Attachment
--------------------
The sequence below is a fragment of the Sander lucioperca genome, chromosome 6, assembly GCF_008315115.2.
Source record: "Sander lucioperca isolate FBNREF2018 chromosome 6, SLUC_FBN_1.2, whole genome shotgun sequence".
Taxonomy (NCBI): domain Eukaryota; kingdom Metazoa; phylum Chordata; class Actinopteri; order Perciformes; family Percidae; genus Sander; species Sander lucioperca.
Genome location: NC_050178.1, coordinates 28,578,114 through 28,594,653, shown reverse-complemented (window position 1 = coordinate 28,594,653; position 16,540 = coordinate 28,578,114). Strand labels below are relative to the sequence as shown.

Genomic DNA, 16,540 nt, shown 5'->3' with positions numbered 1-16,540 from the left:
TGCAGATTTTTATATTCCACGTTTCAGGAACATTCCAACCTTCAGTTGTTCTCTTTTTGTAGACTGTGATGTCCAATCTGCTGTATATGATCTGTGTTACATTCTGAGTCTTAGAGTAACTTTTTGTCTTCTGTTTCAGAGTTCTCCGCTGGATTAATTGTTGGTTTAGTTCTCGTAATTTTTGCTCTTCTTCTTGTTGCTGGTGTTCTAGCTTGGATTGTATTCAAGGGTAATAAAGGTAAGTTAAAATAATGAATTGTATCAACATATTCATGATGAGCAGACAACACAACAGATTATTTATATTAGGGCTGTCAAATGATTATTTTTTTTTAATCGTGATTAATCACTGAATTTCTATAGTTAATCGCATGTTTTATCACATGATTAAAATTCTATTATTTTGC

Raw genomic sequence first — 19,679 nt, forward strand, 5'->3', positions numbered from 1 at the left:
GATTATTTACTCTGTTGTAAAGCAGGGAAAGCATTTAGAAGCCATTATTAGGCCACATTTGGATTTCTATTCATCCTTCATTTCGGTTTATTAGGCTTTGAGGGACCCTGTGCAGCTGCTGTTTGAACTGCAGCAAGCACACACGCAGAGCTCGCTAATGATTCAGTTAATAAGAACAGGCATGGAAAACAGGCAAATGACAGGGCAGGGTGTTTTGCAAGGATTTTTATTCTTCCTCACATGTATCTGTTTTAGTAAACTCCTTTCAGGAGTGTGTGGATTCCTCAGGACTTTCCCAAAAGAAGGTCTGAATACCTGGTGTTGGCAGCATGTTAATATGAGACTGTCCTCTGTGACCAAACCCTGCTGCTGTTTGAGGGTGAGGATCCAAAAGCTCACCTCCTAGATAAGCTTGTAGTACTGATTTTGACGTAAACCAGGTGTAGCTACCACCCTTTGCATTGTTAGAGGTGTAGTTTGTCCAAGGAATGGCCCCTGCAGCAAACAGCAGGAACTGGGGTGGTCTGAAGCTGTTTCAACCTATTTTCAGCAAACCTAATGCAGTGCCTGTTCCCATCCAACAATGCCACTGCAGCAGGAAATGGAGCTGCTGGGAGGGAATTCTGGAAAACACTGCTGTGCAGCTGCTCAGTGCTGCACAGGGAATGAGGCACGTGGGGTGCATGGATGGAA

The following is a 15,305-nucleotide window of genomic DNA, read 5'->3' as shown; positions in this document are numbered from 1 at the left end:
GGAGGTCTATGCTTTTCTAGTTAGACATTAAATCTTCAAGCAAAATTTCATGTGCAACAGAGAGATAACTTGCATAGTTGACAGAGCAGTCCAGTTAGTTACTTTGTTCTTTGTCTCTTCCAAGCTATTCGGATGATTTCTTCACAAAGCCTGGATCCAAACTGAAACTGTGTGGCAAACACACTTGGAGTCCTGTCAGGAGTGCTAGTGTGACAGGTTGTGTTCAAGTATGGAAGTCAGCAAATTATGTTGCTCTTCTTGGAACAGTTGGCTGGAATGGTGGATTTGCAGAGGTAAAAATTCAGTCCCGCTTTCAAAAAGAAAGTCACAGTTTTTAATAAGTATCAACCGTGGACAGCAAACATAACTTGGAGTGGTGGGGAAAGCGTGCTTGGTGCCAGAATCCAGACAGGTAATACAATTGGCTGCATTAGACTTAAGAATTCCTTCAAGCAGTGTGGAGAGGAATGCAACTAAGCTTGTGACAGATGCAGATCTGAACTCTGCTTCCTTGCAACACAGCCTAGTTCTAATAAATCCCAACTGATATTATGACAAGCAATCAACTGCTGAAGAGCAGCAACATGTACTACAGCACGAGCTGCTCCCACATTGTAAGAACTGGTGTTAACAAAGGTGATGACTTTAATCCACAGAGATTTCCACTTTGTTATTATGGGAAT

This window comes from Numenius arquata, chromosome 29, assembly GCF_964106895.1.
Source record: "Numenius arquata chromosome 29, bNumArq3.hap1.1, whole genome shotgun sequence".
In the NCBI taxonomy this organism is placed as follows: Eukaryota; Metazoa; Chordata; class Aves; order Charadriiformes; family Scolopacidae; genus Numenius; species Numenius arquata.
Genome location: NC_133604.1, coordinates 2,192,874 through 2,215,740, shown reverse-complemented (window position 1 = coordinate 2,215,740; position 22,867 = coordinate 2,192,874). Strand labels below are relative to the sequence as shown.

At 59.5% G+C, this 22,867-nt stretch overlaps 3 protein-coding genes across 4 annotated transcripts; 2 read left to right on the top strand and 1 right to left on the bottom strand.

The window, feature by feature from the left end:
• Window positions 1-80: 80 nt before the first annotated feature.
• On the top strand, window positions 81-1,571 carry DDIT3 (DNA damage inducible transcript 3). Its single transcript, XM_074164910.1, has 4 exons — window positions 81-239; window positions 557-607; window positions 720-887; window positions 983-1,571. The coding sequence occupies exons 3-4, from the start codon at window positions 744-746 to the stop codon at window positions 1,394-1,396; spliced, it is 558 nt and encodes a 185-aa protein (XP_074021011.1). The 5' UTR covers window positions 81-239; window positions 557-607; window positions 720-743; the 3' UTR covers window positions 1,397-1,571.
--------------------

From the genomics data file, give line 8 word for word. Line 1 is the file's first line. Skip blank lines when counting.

GATTATTTACTCTGTTGTAAAGCAGGGAAAGCATTTAGAAGCCATTATTAGGCCACATTTGGATTTCTATTCATCCTTCATTTCGGTTTATTAGGCTTTGAGGGACCCTGTGCAGCTGCTGTTTGAACTGCAGCAAGCACACACGCAGAGCTCGCTAATGATTCAGTTAATAAGAACAGGCATGGAAAACAGGCAAATGACAGGGCAGGGTGTTTTGCAAGGATTTTTATTCTTCCTCACATGTATCTGTTTTAGTAAACTCCTTTCAGGAGTGTGTGGATTCCTCAGGACTTTCCCAAAAGAAGGTCTGAATACCTGGTGTTGGCAGCATGTTAATATGAGACTGTCCTCTGTGACCAAACCCTGCTGCTGTTTGAGGGTGAGGATCCAAAAGCTCACCTCCTAGATAAGCTTGTAGTACTGATTTTGACGTAAACCAGGTGTAGCTACCACCCTTTGCATTGTTAGAGGTGTAGTTTGTCCAAGGAATGGCCCCTGCAGCAAACAGCAGGAACTGGGGTGGTCTGAAGCTGTTTCAACCTATTTTCAGCAAACCTAATGCAGTGCCTGTTCCCATCCAACAATGCCACTGCAGCAGGAAATGGAGCTGCTGGGAGGGAATTCTGGAAAACACTGCTGTGCAGCTGCTCAGTGCTGCACAGGGAATGAGGCACGTGGGGTGCATGGATGGAA